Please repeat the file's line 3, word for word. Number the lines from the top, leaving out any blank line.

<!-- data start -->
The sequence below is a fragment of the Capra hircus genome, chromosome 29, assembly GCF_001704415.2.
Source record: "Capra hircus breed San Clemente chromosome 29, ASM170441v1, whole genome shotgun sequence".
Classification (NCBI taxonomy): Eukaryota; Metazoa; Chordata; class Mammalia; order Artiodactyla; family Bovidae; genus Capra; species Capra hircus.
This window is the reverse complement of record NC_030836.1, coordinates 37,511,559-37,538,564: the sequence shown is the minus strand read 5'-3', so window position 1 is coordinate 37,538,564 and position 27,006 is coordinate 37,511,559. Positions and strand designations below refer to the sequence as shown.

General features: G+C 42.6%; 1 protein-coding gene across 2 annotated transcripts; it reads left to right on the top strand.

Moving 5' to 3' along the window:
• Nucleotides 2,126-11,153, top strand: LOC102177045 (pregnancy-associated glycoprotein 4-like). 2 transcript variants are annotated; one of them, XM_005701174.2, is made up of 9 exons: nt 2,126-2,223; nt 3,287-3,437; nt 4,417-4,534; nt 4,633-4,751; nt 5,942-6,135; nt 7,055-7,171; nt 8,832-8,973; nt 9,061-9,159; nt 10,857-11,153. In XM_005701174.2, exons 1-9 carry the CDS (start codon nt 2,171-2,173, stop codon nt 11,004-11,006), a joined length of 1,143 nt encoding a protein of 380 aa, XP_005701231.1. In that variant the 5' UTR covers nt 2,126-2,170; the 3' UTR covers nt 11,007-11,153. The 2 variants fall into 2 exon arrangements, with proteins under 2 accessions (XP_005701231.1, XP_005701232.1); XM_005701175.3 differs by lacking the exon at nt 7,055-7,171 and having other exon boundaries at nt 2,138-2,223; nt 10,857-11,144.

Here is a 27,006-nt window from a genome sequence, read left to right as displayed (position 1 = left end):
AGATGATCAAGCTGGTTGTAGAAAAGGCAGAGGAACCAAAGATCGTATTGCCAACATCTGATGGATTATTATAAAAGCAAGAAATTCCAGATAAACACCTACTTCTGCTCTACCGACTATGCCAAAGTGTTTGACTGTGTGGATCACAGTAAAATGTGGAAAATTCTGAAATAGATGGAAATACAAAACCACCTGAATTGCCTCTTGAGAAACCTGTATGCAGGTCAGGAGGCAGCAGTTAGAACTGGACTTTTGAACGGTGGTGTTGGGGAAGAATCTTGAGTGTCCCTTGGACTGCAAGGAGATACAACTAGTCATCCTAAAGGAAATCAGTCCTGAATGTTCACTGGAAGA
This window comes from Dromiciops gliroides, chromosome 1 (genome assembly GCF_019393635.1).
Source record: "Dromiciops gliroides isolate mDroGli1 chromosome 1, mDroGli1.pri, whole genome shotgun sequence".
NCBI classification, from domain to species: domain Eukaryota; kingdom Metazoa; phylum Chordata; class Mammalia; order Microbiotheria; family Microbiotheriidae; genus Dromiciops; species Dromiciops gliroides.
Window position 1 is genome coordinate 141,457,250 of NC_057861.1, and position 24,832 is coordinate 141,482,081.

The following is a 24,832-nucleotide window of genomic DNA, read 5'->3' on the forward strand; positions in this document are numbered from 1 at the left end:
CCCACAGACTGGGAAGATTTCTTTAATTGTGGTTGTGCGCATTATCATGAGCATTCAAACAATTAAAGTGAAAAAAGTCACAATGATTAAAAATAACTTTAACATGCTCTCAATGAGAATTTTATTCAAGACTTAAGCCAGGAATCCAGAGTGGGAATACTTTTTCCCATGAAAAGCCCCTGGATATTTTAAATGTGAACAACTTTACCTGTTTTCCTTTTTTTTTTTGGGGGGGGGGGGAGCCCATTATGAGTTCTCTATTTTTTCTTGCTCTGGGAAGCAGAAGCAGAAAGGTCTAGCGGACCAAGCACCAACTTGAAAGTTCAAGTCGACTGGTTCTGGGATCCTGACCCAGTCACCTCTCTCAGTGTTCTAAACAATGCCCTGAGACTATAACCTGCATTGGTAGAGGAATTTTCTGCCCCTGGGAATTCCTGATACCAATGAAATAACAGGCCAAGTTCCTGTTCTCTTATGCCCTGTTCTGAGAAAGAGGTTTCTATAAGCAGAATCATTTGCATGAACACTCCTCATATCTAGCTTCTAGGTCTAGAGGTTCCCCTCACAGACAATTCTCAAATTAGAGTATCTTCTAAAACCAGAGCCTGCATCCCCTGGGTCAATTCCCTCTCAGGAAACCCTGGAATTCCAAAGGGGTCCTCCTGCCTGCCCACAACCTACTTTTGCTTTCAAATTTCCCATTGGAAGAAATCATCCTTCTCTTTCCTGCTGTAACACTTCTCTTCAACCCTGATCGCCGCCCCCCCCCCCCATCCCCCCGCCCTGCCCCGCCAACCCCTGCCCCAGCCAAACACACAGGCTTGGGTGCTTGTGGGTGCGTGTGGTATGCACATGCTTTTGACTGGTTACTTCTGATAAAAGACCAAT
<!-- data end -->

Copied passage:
Classification (NCBI taxonomy): Eukaryota; Metazoa; Chordata; class Mammalia; order Artiodactyla; family Bovidae; genus Capra; species Capra hircus.